Many indices can represent Beta diversity, such as the commonly used Bray–Curtis, weighted unifracture and unweighted unifrac [38]. Bray–Curtis distance is a common index to reflect the difference between two communities. The calculation of Bray–Curtis distance does not take into account the evolution distance between sequences, but only considers the species existence in the sample. The value of Bray–Curtis distance is between 0–1. The larger the value is, the greater the difference between the samples will be.
Beta diversity matrix heatmap, by visualizing the Beta diversity data by graphics and clustering together the samples with similar Beta diversity, reflects the similarity between samples.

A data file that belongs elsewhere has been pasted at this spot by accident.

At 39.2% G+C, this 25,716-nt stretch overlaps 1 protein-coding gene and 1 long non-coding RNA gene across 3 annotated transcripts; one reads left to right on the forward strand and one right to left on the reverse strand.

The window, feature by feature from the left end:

In this paper, the difference between microbial communities of activated sludge in the CMBR and the HMBR was calculated by Bray–Curtis at phylum level, and results showed that the Bray–Curtis distance at phylum levels was 0.0883, indicating that sludge community in the HMBR had slight differences with that in the CMBR.

3.8. Possible Mechanism of Membrane Fouling Control by HMBR